Faces of Free Speech

radical eyes for equity

The controversy over comments by Phil Robertson in GQ has become a public (although jumbled) debate about free speech.

Matt Bruenig has done a valuable job highlighting how that public discourse has ignored a much more complicated admission, by comparing how the Right has responded to Robertson as that contrasts with the Right’s reaction to the 2003 Dixie Chicks controversy:

It is not mysterious why conservatives think the Phil Robertson disciplining is rights-infringing but think the Dixie Chicks disciplining was not. They support what Phil Robertson had to say, but oppose what the Dixie Chicks had to say. Despite their pretensions to the contrary, conservatives, and most people in general for that matter, do not care about content-neutral procedural fairness. They care about winning their stuff and beating the other’s side stuff.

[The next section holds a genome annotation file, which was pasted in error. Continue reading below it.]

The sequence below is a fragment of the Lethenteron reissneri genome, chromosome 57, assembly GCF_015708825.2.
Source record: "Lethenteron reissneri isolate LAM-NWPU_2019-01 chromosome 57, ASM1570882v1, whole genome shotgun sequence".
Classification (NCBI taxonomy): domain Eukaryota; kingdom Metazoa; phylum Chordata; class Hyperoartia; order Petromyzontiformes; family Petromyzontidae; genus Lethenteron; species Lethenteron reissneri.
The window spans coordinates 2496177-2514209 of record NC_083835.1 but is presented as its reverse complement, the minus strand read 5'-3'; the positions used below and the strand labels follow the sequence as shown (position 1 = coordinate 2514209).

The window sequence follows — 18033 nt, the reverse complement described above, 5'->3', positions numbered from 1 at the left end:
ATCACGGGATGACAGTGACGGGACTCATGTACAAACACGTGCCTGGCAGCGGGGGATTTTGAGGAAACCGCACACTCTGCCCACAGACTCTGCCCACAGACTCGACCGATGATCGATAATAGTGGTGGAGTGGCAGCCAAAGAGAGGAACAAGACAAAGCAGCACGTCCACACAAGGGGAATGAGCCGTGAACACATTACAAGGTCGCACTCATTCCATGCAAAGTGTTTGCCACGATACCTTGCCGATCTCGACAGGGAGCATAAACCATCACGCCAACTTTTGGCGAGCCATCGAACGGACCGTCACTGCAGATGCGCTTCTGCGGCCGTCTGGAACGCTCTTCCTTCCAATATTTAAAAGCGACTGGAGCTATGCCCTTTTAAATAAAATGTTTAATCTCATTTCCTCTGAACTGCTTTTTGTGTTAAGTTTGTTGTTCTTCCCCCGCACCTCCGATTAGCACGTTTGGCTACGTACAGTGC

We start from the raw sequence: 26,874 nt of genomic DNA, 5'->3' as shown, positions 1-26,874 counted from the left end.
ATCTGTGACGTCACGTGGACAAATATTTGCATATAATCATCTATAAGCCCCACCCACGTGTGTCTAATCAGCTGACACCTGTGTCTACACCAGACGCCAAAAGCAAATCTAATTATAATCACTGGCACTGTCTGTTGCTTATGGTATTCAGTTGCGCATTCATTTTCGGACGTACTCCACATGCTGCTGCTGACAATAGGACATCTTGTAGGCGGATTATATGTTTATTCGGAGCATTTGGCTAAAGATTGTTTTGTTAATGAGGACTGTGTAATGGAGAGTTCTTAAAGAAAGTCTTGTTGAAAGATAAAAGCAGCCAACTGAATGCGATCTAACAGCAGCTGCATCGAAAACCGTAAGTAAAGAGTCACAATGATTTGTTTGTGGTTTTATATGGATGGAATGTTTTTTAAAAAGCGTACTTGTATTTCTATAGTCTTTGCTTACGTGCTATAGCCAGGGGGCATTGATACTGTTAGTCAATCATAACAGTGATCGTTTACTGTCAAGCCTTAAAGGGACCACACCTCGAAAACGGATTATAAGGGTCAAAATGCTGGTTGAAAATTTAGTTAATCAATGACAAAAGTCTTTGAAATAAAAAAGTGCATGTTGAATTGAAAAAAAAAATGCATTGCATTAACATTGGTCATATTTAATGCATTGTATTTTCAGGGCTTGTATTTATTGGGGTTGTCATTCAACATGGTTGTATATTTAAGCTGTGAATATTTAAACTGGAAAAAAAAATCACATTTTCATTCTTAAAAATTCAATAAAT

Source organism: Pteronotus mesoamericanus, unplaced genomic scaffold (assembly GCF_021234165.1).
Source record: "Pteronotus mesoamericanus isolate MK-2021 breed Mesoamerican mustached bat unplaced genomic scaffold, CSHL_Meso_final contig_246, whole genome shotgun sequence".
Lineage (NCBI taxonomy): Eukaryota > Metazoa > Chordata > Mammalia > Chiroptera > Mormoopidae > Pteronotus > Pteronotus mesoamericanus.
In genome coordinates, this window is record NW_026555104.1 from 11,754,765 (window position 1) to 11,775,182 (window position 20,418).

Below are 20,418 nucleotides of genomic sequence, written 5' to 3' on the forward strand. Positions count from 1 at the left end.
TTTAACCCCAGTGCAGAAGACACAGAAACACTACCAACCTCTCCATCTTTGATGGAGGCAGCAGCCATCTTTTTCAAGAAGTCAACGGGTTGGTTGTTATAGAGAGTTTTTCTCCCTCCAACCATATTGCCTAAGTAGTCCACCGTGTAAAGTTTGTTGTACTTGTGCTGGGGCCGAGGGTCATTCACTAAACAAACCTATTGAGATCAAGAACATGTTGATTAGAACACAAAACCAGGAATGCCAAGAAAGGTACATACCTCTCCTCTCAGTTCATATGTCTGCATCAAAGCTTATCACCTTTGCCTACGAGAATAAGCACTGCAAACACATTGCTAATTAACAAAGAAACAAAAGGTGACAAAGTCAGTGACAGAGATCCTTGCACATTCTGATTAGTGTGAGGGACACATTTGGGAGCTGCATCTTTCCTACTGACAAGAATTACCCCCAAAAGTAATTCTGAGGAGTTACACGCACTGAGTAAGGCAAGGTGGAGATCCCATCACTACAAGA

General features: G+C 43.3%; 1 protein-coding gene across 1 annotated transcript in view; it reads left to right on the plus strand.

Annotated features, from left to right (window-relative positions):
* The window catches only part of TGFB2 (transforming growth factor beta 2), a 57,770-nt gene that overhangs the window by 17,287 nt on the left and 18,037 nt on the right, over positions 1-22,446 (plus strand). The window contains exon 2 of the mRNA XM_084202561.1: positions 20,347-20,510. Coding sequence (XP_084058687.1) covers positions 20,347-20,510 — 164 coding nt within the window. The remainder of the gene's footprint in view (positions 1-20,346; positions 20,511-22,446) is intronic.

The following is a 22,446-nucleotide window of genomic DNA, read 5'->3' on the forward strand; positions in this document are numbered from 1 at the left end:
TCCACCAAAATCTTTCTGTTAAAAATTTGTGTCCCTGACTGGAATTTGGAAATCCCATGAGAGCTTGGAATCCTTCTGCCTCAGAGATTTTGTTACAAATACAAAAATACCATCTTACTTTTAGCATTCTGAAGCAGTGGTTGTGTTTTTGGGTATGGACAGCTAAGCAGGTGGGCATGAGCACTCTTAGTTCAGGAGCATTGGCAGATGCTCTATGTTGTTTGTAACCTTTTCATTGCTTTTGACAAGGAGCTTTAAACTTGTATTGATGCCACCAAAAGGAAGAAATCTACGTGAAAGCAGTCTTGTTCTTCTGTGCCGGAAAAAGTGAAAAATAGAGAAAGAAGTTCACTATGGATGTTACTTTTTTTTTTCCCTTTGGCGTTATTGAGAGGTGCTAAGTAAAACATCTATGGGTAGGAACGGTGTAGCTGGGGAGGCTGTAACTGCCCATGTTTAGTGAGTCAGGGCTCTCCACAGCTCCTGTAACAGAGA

Bruenig is right; the Robertson controversy so far in the U.S. is about many things, but it isn’t…

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